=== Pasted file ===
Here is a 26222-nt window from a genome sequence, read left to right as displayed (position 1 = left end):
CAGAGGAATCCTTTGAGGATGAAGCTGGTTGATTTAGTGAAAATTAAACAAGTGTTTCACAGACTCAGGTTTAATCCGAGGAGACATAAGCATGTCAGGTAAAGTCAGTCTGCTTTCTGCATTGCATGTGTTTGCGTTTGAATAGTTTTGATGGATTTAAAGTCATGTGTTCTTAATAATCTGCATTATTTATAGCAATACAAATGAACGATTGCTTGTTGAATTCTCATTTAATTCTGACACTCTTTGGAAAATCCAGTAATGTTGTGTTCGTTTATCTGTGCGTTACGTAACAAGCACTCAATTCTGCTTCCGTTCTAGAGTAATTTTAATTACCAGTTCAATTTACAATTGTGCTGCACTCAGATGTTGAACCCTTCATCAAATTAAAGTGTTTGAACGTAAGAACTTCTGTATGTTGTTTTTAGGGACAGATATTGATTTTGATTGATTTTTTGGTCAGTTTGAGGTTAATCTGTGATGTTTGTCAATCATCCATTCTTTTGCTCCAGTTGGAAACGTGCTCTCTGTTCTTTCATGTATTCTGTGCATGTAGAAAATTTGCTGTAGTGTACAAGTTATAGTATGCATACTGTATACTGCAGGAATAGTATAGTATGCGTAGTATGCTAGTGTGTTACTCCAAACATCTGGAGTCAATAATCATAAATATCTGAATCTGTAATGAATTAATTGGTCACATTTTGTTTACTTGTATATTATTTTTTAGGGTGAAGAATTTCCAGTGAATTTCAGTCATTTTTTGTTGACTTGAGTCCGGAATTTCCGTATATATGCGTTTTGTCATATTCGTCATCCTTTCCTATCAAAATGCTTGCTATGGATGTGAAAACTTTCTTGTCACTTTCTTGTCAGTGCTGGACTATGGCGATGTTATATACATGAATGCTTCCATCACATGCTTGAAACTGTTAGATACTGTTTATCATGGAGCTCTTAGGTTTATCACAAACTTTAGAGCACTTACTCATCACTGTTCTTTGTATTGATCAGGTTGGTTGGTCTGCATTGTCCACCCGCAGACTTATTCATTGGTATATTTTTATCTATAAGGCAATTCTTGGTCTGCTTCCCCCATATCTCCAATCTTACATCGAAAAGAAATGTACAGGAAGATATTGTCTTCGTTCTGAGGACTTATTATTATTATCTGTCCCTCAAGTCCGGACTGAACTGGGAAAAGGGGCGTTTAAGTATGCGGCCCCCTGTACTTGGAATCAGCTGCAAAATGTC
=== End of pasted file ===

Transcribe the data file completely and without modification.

Here is a 26222-nt window from a genome sequence, read left to right as displayed (position 1 = left end):
CAGAGGAATCCTTTGAGGATGAAGCTGGTTGATTTAGTGAAAATTAAACAAGTGTTTCACAGACTCAGGTTTAATCCGAGGAGACATAAGCATGTCAGGTAAAGTCAGTCTGCTTTCTGCATTGCATGTGTTTGCGTTTGAATAGTTTTGATGGATTTAAAGTCATGTGTTCTTAATAATCTGCATTATTTATAGCAATACAAATGAACGATTGCTTGTTGAATTCTCATTTAATTCTGACACTCTTTGGAAAATCCAGTAATGTTGTGTTCGTTTATCTGTGCGTTACGTAACAAGCACTCAATTCTGCTTCCGTTCTAGAGTAATTTTAATTACCAGTTCAATTTACAATTGTGCTGCACTCAGATGTTGAACCCTTCATCAAATTAAAGTGTTTGAACGTAAGAACTTCTGTATGTTGTTTTTAGGGACAGATATTGATTTTGATTGATTTTTTGGTCAGTTTGAGGTTAATCTGTGATGTTTGTCAATCATCCATTCTTTTGCTCCAGTTGGAAACGTGCTCTCTGTTCTTTCATGTATTCTGTGCATGTAGAAAATTTGCTGTAGTGTACAAGTTATAGTATGCATACTGTATACTGCAGGAATAGTATAGTATGCGTAGTATGCTAGTGTGTTACTCCAAACATCTGGAGTCAATAATCATAAATATCTGAATCTGTAATGAATTAATTGGTCACATTTTGTTTACTTGTATATTATTTTTTAGGGTGAAGAATTTCCAGTGAATTTCAGTCATTTTTTGTTGACTTGAGTCCGGAATTTCCGTATATATGCGTTTTGTCATATTCGTCATCCTTTCCTATCAAAATGCTTGCTATGGATGTGAAAACTTTCTTGTCACTTTCTTGTCAGTGCTGGACTATGGCGATGTTATATACATGAATGCTTCCATCACATGCTTGAAACTGTTAGATACTGTTTATCATGGAGCTCTTAGGTTTATCACAAACTTTAGAGCACTTACTCATCACTGTTCTTTGTATTGATCAGGTTGGTTGGTCTGCATTGTCCACCCGCAGACTTATTCATTGGTATATTTTTATCTATAAGGCAATTCTTGGTCTGCTTCCCCCATATCTCCAATCTTACATCGAAAAGAAATGTACAGGAAGATATTGTCTTCGTTCTGAGGACTTATTATTATTATCTGTCCCTCAAGTCCGGACTGAACTGGGAAAAGGGGCGTTTAAGTATGCGGCCCCCTGTACTTGGAATCAGCTGCAAAATGTC